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two fulltime jobs

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  • May 22nd, 2020 10:50 am
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Jul 30, 2003
1529 posts
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two fulltime jobs

if one were to take on two fulltime jobs but in two different industries and there is no conflict of interest, is it necessary/legally required to inform one or both employer?
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Mar 23, 2011
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Depends if you have an employment contract and what it says.
Alex
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Mar 8, 2007
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Unlikely.
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May 4, 2010
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I doubt you'll be able to work both jobs, one employer will want your full effort/energy to be put towards their company, you can't do that if you're working two jobs. The employment contract should have some verbiage along those lines.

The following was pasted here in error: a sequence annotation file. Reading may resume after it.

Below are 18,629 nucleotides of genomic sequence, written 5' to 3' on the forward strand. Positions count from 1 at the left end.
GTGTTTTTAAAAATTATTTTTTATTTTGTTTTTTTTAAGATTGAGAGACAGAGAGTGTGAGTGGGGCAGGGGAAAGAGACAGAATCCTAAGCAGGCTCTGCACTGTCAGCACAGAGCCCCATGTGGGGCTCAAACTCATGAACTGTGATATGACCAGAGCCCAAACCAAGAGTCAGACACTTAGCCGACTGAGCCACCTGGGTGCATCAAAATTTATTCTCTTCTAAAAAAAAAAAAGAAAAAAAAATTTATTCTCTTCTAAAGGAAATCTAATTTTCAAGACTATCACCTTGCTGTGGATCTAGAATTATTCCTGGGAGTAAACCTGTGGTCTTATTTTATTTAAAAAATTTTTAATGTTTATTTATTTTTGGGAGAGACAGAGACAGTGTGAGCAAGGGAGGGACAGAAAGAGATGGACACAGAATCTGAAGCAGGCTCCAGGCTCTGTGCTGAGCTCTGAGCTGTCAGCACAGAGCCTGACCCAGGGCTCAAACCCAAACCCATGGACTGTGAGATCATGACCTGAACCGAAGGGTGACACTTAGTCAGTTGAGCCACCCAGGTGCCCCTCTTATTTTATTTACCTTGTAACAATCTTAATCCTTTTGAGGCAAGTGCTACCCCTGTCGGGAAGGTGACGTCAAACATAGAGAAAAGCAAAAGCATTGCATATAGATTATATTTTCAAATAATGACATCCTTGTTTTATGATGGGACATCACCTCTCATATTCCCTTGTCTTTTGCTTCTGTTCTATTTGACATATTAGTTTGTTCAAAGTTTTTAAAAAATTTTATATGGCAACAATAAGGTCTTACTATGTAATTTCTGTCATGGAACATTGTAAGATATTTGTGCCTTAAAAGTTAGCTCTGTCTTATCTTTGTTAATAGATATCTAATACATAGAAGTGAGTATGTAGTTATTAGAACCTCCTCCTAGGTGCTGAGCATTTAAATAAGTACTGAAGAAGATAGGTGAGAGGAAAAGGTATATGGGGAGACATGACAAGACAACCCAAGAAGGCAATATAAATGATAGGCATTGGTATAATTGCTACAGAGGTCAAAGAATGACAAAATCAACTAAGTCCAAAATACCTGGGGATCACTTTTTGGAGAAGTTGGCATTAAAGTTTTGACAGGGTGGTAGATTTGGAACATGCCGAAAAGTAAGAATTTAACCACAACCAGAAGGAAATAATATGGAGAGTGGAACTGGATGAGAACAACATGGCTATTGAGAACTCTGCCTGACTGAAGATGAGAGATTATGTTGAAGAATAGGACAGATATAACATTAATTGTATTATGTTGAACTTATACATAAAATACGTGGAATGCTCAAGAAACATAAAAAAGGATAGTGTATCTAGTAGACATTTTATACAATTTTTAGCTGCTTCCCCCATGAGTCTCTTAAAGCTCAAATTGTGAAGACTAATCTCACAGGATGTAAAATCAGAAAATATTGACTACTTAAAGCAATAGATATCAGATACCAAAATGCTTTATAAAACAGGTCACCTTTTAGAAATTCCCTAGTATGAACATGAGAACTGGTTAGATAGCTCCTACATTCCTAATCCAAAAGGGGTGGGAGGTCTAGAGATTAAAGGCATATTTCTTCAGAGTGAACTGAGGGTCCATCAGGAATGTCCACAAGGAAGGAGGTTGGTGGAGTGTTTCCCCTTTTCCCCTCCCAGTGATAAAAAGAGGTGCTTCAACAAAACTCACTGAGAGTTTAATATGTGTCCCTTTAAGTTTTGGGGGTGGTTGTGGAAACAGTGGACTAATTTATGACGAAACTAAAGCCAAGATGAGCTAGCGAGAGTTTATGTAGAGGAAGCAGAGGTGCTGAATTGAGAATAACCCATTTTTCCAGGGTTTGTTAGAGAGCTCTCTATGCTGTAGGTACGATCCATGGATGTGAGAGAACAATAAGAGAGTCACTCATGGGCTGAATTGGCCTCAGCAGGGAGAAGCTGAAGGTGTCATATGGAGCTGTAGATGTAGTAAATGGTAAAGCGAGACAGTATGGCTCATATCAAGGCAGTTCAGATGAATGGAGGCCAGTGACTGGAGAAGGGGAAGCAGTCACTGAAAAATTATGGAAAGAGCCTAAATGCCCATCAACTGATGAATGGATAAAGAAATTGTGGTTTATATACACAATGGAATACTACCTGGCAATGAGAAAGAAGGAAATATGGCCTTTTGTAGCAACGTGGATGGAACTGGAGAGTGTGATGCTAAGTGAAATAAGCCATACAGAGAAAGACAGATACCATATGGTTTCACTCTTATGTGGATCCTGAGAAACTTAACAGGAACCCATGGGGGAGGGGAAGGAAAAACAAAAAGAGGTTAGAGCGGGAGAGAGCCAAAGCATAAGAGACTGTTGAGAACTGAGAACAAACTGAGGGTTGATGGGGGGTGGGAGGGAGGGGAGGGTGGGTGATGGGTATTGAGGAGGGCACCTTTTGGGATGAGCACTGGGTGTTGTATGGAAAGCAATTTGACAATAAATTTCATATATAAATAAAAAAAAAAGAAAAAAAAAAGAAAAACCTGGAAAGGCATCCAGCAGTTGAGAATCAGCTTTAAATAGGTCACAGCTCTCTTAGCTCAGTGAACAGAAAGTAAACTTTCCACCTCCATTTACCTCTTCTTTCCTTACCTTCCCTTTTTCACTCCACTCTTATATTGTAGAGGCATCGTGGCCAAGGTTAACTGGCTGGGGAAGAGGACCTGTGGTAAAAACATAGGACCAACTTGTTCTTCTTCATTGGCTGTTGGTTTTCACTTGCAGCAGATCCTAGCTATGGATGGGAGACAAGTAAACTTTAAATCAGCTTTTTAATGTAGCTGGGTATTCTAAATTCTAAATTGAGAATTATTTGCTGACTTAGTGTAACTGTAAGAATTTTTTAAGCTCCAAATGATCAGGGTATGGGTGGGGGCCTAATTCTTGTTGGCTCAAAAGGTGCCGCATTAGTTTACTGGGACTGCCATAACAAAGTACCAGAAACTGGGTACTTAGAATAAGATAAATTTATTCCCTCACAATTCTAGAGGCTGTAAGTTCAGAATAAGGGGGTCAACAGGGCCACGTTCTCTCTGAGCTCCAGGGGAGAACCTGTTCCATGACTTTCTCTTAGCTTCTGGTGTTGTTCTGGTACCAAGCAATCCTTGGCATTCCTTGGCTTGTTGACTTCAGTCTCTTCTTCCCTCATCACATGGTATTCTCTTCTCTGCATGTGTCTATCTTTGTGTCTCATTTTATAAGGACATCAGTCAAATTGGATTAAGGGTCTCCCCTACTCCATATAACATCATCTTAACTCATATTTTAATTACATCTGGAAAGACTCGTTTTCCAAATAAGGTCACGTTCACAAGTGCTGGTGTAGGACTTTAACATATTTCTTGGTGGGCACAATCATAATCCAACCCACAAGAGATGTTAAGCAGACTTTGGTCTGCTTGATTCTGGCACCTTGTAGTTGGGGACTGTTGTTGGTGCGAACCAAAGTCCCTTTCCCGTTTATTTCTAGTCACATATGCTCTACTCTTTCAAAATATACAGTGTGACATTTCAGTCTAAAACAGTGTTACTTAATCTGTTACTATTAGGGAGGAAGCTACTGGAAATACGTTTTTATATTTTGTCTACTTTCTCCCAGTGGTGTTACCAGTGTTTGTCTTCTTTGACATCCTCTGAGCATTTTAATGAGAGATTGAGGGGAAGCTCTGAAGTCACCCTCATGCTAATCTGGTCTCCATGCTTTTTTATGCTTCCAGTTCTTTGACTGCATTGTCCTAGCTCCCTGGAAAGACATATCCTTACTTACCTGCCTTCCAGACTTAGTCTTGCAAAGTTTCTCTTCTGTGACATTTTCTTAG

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Nov 22, 2017
467 posts
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Yes if you are licensed in any professional organization like engineering for example, you are not allowed to moonlight. If not and you are able to fit them in your schedule and able to perform both jobs there is no written law that you have to inform an employer, unless it is written on your contract.
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Mar 8, 2007
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C_C wrote: I doubt you'll be able to work both jobs, one employer will want your full effort/energy to be put towards their company, you can't do that if you're working two jobs. The employment contract should have some verbiage along those lines.
Would love to see a copy of this verbiage in your contract.
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Mar 8, 2007